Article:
Gmail, Spreadsheets and Google Apps Script
Written by Ian Elliot   
Friday, 25 January 2013
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Gmail, Spreadsheets and Google Apps Script
Transferring date to a spreadsheet

If you have to administer an email list, creating a Google Apps Script to process email bounces and send the relevant data to a spreadsheet is not only useful but also a good example of using scripts.


Google Apps Script is basically a server-side implementation of JavaScript, complete with a set of classes that lets you access various Google services such as Gmail. If you use any email services then you will probably have encountered a problem that really needs automating.

For example, you need to collate the email addresses of people who have responded to an email you sent out to a bigger email list. Or you just want to deal with the bounced email from a mailshot. The obvious solution is to write a Google Apps Script that processes your email and this is exactly what this project is all about.

The script reads a particular "folder" in Gmail, processes all of the emails it contains, stores some information extracted from the emails in a spreadsheet and then deletes the email.

In the particular case of this example, the script processes bounced emails.

You can see that even if you you are not interested in the exact workings of this particular script, it still serves as a basis for similar operations.

Getting started

If you are a complete beginner with Google Apps Script then see Getting Started With Google Apps Script for a general discussion. In this article it is assumed that you have a Google account, including email and Drive.

The simplest way to create a new script is to go to the Google Drive page and click on Create, more then select Script:




This leads on to a dialog box which allows you to choose the type of script you want to create. In the main these choices simply add a few useful JavaScript functions relating to the service you are about to work with.



You might think that as we want to work with GMail we should choose a GMail script, but in this case it is simpler to start with a Blank Project and build up only the code we actually need.

So select Blank Project. All you get in this case as a starter is:


function myFunction() { 


Before you can run your project you have to save it and this is also when you give it a name - gmailextract - say.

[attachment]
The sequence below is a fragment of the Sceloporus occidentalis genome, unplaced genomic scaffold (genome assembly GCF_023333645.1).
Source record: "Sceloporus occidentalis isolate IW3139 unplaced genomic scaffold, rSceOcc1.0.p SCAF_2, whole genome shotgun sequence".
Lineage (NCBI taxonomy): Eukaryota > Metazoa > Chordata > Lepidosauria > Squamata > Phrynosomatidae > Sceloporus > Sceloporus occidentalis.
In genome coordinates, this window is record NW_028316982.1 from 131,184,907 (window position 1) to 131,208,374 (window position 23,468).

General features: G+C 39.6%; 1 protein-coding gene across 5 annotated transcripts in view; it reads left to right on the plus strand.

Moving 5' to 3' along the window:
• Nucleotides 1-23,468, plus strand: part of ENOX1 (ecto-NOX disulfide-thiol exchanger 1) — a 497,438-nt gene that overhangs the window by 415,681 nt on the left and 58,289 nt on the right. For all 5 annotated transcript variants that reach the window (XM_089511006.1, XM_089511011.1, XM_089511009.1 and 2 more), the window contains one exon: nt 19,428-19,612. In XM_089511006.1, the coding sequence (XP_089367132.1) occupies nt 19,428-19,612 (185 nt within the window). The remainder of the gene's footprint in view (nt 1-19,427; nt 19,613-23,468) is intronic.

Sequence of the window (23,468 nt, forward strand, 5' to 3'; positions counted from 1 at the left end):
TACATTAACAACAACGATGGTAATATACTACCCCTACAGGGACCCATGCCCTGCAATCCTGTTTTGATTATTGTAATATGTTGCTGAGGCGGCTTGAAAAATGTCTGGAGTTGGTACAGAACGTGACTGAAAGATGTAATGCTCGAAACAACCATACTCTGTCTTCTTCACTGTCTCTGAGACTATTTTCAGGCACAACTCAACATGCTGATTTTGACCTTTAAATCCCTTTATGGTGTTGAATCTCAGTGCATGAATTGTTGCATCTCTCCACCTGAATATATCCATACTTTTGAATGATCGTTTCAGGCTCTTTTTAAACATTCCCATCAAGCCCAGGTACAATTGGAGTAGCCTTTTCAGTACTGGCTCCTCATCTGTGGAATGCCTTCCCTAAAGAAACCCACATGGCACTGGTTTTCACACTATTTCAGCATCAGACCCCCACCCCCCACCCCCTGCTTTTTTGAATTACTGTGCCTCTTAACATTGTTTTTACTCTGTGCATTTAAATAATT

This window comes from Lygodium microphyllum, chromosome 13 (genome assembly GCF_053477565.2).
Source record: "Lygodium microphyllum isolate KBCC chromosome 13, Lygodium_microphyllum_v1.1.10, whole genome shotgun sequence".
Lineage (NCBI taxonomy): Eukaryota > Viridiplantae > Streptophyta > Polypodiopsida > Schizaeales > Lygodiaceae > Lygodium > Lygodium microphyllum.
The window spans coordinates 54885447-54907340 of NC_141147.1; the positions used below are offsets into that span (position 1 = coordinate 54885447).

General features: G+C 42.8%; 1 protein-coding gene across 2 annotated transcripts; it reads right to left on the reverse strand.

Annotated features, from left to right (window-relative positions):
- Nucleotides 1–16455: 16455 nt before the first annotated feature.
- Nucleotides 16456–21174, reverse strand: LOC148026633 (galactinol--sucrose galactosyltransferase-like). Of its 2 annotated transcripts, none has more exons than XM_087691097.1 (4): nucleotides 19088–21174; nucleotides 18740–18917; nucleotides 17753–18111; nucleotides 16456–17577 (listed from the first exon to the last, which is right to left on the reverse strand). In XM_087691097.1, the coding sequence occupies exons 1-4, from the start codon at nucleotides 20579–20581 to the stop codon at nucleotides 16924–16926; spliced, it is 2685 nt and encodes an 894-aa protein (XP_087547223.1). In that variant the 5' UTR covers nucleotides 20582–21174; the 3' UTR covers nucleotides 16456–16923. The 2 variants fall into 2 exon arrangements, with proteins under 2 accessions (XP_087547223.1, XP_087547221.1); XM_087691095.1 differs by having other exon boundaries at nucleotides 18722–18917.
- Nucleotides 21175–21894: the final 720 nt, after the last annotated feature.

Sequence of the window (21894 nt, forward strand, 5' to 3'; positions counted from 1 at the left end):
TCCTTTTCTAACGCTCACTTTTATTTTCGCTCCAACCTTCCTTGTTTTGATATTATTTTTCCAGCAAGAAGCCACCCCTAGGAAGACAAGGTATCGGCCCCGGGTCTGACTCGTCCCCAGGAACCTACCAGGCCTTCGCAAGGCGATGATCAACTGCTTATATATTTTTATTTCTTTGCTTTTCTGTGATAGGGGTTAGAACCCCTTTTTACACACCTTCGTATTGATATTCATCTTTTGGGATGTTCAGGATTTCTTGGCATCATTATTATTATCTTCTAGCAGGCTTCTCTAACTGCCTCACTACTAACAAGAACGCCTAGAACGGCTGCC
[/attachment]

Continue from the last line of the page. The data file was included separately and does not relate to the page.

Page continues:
Once you have saved it you can run it. Make sure that myFunction is selected in the drop down list and click the run icon or the debug icon:



Now we are ready to start work on the application.

Getting the Emails

Our first job it to get the emails we want to process. For simplicity it is assumed that the emails are all in a single folder. In other words a Gmail filter has been set up which moves the emails of interest into a folder. Notice that in Gmail folders are an illusion. You can apply labels to emails and these are used to group the emails into what look like folders.

So to get all the emails in a particular "folder" we need to retrieve all the emails with a particular label.  To do this we use the getUserLabelByName method of the GmailApp object. Notice you don't have to create the GmailApp object it is automatically created for you.

function getemails() {
var label = GmailApp.getUserLabelByName(

This creates a label object corresponding to the label you specify - "Bounce" in this case.

Once you have the label object you can retrieve all of the emails associated with it. Here we hit a slightly complication. In Gmail emails are organized into threads which represent a conversation - email received, email replied to and so on.

What this means is that we have to retrieve first a thread and then the emails within it. In this case it is very likely that each thread will consist of only one email but in general a thread could be any number of emails.

Our first job it to retrieve all of the threads associated with the label as a threads collection object:

var threads = label.getThreads();

Now we can setp though each of the threads using:

for (var i = 0; i < threads.length; i++) {
   threads[i] ...

threads[i] is the ith thread object and it has a getMessages method which returns a messages collection object consisting of all of the messages in the thread.

So now we can step though all of the messages belonging to threads[i]:

var messages=threads[i].getMessages();
  for (var j = 0; j < messages.length; j++) {

where messages[j] is the jth message associated with the thread i.

Putting all of this together gives:

for (var i = 0; i < threads.length; i++) { 
 var messages=threads[i].getMessages();
 for (var j = 0; j < messages.length; j++) {
   var message=messages[j];
    .. do something with the message 

At this point we have a message object corresponding to the message and this has a range of properties and methods that allow us to gain access to its data.


Last Updated ( Wednesday, 25 October 2017 )